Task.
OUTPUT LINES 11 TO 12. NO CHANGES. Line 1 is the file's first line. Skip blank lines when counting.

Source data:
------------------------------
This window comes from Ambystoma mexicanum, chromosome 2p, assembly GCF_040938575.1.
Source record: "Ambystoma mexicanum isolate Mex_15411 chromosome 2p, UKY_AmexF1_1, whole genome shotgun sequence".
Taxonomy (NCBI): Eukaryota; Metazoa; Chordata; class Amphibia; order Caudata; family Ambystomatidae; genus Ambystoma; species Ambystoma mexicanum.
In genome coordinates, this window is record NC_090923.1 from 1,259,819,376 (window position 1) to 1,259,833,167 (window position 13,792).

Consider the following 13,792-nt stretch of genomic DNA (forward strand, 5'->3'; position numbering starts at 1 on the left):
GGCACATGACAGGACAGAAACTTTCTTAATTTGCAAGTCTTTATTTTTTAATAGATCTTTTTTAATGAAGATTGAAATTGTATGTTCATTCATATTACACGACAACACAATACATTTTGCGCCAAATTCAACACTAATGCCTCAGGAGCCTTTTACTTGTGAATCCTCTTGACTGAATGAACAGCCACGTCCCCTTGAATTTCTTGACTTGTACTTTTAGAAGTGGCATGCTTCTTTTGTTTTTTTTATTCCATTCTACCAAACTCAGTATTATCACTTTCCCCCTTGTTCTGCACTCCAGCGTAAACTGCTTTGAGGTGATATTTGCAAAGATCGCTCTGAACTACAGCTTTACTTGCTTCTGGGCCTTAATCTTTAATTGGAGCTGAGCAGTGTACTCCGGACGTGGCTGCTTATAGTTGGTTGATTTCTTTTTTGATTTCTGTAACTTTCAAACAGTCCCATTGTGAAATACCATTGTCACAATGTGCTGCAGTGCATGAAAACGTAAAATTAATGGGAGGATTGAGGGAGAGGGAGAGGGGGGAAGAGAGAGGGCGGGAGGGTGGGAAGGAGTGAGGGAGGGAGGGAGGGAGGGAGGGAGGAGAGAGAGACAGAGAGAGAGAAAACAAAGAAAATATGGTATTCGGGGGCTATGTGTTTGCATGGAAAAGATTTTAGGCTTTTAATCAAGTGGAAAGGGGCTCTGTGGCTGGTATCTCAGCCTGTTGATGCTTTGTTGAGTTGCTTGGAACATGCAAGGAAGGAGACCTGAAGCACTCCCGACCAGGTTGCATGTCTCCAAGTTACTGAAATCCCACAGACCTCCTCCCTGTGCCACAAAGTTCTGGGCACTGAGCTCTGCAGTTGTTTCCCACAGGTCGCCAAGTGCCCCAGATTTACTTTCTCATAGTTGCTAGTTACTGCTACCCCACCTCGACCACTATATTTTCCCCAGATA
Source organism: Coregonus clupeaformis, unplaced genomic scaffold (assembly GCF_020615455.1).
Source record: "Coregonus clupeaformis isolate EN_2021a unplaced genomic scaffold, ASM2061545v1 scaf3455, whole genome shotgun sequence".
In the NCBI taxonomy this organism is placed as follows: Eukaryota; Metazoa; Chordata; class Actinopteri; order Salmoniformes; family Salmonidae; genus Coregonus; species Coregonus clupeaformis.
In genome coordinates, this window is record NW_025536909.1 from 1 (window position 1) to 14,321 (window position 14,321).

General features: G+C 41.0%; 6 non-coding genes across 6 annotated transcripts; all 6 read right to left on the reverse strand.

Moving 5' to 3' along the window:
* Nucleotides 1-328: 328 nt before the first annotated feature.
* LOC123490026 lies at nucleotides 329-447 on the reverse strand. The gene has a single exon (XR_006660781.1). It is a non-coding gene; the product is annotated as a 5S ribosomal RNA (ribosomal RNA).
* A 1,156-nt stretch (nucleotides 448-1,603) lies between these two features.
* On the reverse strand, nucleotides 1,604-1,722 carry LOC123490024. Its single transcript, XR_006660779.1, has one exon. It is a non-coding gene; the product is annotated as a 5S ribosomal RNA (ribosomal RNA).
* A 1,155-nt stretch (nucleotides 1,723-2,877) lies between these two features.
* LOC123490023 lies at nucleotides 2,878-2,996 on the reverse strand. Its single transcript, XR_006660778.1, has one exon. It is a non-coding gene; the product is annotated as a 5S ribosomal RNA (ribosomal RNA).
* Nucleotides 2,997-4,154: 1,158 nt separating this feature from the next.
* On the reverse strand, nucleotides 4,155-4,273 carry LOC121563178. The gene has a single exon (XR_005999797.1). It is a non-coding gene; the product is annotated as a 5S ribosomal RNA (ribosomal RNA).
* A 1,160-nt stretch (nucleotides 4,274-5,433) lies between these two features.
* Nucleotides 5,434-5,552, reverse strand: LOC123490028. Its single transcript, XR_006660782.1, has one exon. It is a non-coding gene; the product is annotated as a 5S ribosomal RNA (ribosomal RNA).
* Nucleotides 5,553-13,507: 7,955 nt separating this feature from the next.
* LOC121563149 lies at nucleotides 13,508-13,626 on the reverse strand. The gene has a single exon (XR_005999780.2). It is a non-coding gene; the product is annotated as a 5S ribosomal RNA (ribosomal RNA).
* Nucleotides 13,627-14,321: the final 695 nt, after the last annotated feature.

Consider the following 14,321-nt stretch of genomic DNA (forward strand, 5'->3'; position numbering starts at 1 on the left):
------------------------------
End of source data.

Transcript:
General features: G+C 41.0%; 6 non-coding genes across 6 annotated transcripts; all 6 read right to left on the reverse strand.

Moving 5' to 3' along the window: